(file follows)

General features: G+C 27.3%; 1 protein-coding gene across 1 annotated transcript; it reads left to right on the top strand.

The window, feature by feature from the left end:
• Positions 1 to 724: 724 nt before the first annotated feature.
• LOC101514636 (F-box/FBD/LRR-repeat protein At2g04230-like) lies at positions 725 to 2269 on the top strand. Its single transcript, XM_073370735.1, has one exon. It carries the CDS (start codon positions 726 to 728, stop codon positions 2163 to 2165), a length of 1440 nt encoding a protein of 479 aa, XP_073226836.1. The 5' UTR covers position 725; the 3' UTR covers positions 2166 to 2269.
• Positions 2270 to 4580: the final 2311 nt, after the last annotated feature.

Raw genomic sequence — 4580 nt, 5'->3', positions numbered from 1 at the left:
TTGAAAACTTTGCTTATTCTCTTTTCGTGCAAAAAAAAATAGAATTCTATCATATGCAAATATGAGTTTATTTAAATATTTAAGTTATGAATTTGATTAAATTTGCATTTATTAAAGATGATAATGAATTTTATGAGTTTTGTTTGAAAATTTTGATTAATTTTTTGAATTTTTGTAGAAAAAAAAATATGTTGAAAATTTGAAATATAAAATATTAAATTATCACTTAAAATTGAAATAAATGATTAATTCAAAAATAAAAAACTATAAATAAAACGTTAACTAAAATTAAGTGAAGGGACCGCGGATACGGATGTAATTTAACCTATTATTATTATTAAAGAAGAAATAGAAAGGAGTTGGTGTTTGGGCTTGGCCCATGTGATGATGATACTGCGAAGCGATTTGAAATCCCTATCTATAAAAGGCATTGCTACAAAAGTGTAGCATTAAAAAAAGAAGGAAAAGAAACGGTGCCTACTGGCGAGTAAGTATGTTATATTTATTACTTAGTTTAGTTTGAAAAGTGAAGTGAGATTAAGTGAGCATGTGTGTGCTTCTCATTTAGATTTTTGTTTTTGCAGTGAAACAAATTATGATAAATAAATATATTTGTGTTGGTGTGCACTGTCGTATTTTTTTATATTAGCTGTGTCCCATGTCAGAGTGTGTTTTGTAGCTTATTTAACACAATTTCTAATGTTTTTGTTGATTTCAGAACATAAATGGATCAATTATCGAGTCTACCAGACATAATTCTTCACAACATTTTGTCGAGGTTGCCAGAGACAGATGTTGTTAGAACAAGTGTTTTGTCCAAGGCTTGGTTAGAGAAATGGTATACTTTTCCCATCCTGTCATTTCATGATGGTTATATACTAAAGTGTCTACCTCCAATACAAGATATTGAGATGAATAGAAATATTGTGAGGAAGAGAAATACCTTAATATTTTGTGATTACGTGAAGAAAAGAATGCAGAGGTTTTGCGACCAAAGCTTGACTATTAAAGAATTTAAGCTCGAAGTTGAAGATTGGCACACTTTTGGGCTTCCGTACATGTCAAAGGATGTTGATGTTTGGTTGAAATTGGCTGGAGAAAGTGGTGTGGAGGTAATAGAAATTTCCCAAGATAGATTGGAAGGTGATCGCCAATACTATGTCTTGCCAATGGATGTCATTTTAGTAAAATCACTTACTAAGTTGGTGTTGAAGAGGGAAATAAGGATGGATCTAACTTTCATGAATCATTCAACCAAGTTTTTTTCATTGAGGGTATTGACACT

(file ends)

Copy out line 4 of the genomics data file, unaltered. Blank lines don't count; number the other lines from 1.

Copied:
• LOC101514636 (F-box/FBD/LRR-repeat protein At2g04230-like) lies at positions 725 to 2269 on the top strand. Its single transcript, XM_073370735.1, has one exon. It carries the CDS (start codon positions 726 to 728, stop codon positions 2163 to 2165), a length of 1440 nt encoding a protein of 479 aa, XP_073226836.1. The 5' UTR covers position 725; the 3' UTR covers positions 2166 to 2269.